vetting. it is true that we're not going to know a whole lot about a lot of the syrians that come forth in this process. just given the nature of the situation. and so we are doing better at checking all of the right data bases and the law enforcement and intelligence communities than we used to. and so it's a good process and a thorough process but that definitely is a challenge. >> director comey? >> i don't think i have anything to add to jeh. he describes it well. we see a risk there and we'll work hard to mitigate it. our challenge will be as good as we have gotten ourselves at querying our holdings to understand somebody, if the person has never crossed our radar screen there won't be anything to query against. so we do see a risk there. >> for the record, we're a humanitarian nation. it is a humanitarian crisis. but we also have a responsibility to protect the american people and to me that's pair mount as well.
the chair now recognizes ranking member. >> thank you, mr. chairman. taking off from your question, relative to the syrian can each of you explain your agency's position on the vetting process for these refugees? a lot of us are concerned about whether or not you have enough information available to you to do an accurate vetting. you , mr. rasmussen, can -- >> i'm happy to start. we, as director comey suggested, we have a lot of lessons learned in this area from when we went through similar processes over the last several years dealing with other large refugee populations so i think we've now worked successfully to make sure that
every bit of available intelligence information that the united states government holds will be looked at with respect to a potential nexus to someone being screened as a potential refugee. i certainly feel good about that process and the degree to which we've tightened that up over time. you can't account for what you don't know and that goes to the intelligence deficit that i think is embedded in your question. what we can do, though, is understand where the potential vulnerabilities are so we're asking in the screening and vetting process the right kinds of questions to give our screeners and vetters the best possible opportunity to make an informed judgment. it is not a perfect process. there is a degree of risk attached to any screening and vetting process. we look to manage that risk as best we can. >> mr. secretary? >> each of us at the table here is acutely aware that in our world one failure is the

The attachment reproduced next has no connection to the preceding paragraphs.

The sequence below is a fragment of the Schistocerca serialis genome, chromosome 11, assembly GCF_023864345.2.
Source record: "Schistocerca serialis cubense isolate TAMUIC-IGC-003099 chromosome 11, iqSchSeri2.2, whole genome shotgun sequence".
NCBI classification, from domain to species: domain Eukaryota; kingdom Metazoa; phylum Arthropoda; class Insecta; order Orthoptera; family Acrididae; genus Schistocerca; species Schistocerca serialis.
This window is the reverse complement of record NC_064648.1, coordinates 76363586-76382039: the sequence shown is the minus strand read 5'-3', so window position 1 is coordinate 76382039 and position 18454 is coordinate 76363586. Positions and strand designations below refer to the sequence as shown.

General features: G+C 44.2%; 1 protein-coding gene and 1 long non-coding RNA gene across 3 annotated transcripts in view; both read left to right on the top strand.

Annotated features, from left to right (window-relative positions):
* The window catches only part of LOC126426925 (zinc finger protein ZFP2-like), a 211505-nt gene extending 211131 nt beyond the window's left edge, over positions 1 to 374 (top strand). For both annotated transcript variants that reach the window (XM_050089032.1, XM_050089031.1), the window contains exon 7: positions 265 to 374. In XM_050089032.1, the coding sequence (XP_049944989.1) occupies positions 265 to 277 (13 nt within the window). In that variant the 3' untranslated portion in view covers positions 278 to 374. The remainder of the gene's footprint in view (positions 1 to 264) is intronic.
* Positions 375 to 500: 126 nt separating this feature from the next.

equivalent of 10,000 successes. and there are in fact lessons we learned from the vetting process with regard to the iraqi refugees we took in. the process has improved. we're better at connecting dots, checking the data bases with information we have, and my people and uscis to do this will be on the ground in places to vet refugees along with the state department. they will do so in consultation with our law enforcement and intelligence agency partners. we will do it carefully. we've made this commitment but we will commit the resources to do it and we will do it carefully. >> mr. director? >> i don't think i have anything useful to add. my view are captured by what both the secretary and director said. >> so it's your feeling that
our existing systems are robust enough to assure this committee that, to the extent practical, no terrorist can get through that process? >> well, the issue we face obviously is what jim mentioned, we may have somebody who comes to us and is simply not on our radar for any discern ibble reason. and there may also be the possibility that somebody decides to do something bad after they've been admitted through the process. ut we do have a good system in place for the undertaking that we have made. this director, before committee assistant director
steinbeck said that the concerns in syria are that we don't have the systems in place on the ground to collect the information to vet. that would be the concern. data bases don't hold the information on these individuals. is that still the position of the department? >> yes. i think that's the challenge we're all talking about is that we can only query against that which we have collected. so if someone what is never made a ripple in the pond in syria in a way that would get them in our data base we can query until the cows come home but nothing will show up because we have no record on that person. that's what the director was talking about. you can only query what you've collected. and with respect to iraqi refugees we had far more in our data bases because of our country's work there for a
decade. this is a different situation. >> the chair recognizes mr. smith from texas. >> thank you, mr. chairman. i just want to get some figures on the table. i understand -- about 15,000 syrian refugees this year and as many as 25,000 to 30,000 next year. is that generally correct? >> the number this year is 10,000. >> and then next year would be how many? >> i don't believe that a firm decision has been made with respect to fy-17. this year we've said 10,000. >> it's been reported there would be two or three times that many next year. much more of a significant increase. you've all used the word "risk" to describe admitting these refugees and i assume that we've heard and read is accurate and that is terrorist organizations are going to be tempted to try to infiltrate the refugees and try to sneak